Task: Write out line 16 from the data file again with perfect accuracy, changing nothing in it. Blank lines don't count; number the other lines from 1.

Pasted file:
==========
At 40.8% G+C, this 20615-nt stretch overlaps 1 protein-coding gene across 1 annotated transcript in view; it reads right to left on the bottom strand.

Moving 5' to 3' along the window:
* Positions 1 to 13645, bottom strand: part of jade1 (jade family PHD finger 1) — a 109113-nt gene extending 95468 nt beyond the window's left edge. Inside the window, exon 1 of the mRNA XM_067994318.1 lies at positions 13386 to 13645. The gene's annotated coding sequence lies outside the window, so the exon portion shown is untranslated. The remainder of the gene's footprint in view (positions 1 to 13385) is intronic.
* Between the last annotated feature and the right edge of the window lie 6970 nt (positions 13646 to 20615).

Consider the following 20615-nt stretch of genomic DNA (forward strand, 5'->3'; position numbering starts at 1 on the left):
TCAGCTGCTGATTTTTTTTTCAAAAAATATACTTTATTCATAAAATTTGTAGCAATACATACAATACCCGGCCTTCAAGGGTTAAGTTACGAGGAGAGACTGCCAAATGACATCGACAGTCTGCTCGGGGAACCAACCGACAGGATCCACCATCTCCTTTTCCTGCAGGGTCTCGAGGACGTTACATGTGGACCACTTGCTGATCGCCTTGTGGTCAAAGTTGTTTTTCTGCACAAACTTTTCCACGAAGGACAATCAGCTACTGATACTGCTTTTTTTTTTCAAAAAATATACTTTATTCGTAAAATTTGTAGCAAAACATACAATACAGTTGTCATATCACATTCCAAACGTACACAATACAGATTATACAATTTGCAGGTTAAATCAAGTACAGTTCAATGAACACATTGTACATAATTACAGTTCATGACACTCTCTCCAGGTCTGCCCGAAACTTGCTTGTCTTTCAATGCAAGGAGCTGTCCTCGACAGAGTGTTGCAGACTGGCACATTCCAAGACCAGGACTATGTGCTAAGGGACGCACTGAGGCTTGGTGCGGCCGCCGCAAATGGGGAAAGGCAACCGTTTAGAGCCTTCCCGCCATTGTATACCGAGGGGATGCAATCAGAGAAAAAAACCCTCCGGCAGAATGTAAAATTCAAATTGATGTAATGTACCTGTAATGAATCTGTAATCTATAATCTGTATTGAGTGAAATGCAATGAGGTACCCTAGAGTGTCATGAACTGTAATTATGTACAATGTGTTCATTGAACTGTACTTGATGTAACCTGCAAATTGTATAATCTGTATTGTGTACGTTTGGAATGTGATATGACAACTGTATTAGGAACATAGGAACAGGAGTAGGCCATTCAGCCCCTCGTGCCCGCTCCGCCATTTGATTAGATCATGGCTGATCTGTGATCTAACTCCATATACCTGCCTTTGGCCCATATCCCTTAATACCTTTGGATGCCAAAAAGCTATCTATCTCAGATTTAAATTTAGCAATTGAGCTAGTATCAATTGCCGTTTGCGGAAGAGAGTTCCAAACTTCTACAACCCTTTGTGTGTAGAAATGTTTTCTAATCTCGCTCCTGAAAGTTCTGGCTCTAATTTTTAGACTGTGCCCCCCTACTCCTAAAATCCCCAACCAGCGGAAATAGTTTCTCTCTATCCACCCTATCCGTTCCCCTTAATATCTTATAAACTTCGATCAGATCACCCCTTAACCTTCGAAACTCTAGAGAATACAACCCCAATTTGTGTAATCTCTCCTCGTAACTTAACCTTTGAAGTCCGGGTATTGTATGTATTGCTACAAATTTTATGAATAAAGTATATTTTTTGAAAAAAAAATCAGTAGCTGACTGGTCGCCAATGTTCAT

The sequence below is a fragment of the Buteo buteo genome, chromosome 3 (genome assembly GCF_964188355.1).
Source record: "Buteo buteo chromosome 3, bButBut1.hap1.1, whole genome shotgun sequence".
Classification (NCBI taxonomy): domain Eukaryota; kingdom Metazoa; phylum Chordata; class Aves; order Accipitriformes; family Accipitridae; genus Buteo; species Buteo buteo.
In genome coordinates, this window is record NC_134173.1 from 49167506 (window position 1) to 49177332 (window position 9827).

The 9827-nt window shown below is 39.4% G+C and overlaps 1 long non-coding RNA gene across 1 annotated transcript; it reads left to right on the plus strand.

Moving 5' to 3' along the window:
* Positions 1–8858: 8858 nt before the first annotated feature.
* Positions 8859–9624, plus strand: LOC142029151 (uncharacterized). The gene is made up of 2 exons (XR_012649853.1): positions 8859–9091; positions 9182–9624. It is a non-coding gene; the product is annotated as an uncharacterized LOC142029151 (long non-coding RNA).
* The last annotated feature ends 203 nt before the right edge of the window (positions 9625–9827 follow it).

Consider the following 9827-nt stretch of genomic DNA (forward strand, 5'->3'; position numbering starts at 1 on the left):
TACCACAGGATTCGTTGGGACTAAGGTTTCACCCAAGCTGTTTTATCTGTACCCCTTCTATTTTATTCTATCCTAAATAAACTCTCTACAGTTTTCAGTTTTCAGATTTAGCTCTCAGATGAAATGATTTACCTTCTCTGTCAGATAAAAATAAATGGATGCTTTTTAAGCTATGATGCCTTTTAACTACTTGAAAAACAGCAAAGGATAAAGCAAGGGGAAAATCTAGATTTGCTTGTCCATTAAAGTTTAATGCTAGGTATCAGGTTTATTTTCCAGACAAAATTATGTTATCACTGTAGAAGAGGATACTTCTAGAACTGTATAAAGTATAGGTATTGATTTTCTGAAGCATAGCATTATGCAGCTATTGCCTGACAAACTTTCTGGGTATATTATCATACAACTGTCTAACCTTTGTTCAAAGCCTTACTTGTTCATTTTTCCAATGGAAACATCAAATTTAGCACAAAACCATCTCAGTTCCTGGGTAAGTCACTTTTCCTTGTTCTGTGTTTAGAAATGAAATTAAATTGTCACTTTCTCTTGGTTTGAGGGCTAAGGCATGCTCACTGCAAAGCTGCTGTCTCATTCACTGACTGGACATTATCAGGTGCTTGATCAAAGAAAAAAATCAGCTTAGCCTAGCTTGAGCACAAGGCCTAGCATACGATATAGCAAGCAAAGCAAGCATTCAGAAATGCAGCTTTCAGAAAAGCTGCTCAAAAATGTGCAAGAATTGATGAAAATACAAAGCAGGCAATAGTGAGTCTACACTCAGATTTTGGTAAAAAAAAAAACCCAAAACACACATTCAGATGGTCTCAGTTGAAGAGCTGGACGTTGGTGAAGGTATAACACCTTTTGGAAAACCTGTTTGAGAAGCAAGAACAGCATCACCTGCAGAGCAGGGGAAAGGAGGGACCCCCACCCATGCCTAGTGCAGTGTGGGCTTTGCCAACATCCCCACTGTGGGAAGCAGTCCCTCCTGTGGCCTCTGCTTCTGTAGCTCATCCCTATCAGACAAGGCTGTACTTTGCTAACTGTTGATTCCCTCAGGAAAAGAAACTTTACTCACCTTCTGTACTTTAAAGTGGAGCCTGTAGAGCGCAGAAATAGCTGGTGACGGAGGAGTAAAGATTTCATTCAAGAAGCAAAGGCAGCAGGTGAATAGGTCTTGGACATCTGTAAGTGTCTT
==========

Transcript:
Consider the following 9827-nt stretch of genomic DNA (forward strand, 5'->3'; position numbering starts at 1 on the left):